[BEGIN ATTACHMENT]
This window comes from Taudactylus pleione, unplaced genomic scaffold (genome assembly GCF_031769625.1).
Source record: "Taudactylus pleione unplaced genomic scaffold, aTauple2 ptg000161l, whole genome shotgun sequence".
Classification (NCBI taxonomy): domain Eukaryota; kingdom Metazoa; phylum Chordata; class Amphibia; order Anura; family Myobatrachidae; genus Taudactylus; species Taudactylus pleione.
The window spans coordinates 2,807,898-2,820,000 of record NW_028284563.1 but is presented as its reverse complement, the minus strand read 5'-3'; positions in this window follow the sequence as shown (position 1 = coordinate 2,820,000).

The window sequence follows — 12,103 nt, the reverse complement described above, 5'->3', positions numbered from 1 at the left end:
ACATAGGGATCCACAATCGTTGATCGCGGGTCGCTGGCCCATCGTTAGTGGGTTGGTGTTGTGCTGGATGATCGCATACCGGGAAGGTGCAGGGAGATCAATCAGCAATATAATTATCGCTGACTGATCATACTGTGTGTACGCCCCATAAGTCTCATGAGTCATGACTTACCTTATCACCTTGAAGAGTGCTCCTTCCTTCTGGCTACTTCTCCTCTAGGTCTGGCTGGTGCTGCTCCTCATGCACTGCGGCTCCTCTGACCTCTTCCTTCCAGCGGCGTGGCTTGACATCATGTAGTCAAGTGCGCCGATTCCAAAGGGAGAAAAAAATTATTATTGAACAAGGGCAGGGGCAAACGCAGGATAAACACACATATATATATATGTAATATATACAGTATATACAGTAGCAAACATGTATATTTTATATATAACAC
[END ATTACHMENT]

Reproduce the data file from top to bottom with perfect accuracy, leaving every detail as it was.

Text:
This window comes from Taudactylus pleione, unplaced genomic scaffold (genome assembly GCF_031769625.1).
Source record: "Taudactylus pleione unplaced genomic scaffold, aTauple2 ptg000161l, whole genome shotgun sequence".
Classification (NCBI taxonomy): domain Eukaryota; kingdom Metazoa; phylum Chordata; class Amphibia; order Anura; family Myobatrachidae; genus Taudactylus; species Taudactylus pleione.
The window spans coordinates 2,807,898-2,820,000 of record NW_028284563.1 but is presented as its reverse complement, the minus strand read 5'-3'; positions in this window follow the sequence as shown (position 1 = coordinate 2,820,000).

The window sequence follows — 12,103 nt, the reverse complement described above, 5'->3', positions numbered from 1 at the left end:
ACATAGGGATCCACAATCGTTGATCGCGGGTCGCTGGCCCATCGTTAGTGGGTTGGTGTTGTGCTGGATGATCGCATACCGGGAAGGTGCAGGGAGATCAATCAGCAATATAATTATCGCTGACTGATCATACTGTGTGTACGCCCCATAAGTCTCATGAGTCATGACTTACCTTATCACCTTGAAGAGTGCTCCTTCCTTCTGGCTACTTCTCCTCTAGGTCTGGCTGGTGCTGCTCCTCATGCACTGCGGCTCCTCTGACCTCTTCCTTCCAGCGGCGTGGCTTGACATCATGTAGTCAAGTGCGCCGATTCCAAAGGGAGAAAAAAATTATTATTGAACAAGGGCAGGGGCAAACGCAGGATAAACACACATATATATATATGTAATATATACAGTATATACAGTAGCAAACATGTATATTTTATATATAACAC